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This is my first time as I'm an employee, so please bear with me.

My current salary is $4,000/month, plus $2,400 perdiem and $1,200 car allowance.

My 2019 W2 says that my wages are $48,000, and it displays the correct amounts for "Tax Withheld", "Social Security Tax Withheld", and "Medicare Tax Withheld". That's all correct. The perdiem and car allowance ($43,200) is not included in my W2.

I sent my W2 to my accountant, and he asks me if I have any other incomes besides the $48,000.

Should I tell my accountant about the per diem and car allowance? If so, is he going to ask me about monthly expense reports?

Also, even though I was supposed to do tons of traveling when I got hired in January 2019, I really never did travel during the year. My employer said that I would still get paid perdiem and car allowance regardless. Is it an issues that I'm getting paid perdiem and car allowance even though I'm not using it and I don't have invoices?

  • Is your per diem just a flat amount paid to you with every paycheck? Or do you have to fill out an expense report each time? – Nosjack Jul 13 at 17:53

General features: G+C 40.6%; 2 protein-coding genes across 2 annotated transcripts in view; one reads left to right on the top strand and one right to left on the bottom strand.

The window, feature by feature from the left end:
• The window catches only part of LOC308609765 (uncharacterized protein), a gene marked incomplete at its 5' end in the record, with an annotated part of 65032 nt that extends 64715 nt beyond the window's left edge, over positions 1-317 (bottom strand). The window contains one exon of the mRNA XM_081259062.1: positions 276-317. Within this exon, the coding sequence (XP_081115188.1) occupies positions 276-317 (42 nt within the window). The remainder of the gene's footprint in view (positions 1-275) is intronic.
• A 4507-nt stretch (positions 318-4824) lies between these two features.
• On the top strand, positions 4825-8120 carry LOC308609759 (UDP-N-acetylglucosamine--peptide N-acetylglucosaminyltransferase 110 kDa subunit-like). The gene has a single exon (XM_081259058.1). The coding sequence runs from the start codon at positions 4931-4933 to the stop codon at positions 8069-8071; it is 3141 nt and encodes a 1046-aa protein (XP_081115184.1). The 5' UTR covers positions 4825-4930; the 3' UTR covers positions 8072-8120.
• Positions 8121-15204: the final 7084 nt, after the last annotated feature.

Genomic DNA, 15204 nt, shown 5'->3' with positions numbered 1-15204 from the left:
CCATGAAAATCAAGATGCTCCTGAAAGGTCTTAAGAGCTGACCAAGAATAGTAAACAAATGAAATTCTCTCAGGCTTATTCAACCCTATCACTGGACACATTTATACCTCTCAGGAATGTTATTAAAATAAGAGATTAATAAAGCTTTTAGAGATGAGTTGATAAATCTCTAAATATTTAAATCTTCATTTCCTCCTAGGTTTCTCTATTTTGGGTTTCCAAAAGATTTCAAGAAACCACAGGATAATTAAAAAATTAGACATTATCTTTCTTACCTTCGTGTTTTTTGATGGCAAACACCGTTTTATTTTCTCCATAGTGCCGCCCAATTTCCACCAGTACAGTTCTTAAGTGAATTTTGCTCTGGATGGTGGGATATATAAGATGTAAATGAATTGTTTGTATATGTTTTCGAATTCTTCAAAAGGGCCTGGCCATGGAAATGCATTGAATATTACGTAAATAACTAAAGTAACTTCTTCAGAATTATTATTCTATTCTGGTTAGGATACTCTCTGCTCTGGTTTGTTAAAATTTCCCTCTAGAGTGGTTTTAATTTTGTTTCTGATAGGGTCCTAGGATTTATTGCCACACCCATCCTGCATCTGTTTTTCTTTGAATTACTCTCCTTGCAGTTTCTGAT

• My per diem and car allowance is a flat amount every month. I don't fill expense reports. – John Jul 13 at 17:56
  • As I mentioned in the question, I was supposed to travel, but never did. But I keep receiving the flat amount per month, and my employer said it was fine. – John Jul 13 at 17:58
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    Given "per diem" literally means "for each day" it might be more clear to cite it as $80 rather than $2400. – aroth Jul 14 at 5:10
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    "Should I tell my accountant ..." Trust your accountant! He or She is on your side! Don't trust internet strangers more than your accountant. – jpaugh Jul 14 at 22:48
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This is not a per diem. Your employer is calling it a per diem, but it simply isn't. It's just ordinary wages and must be taxed and reported as ordinary wages. As just the most obvious problem, consider this rule: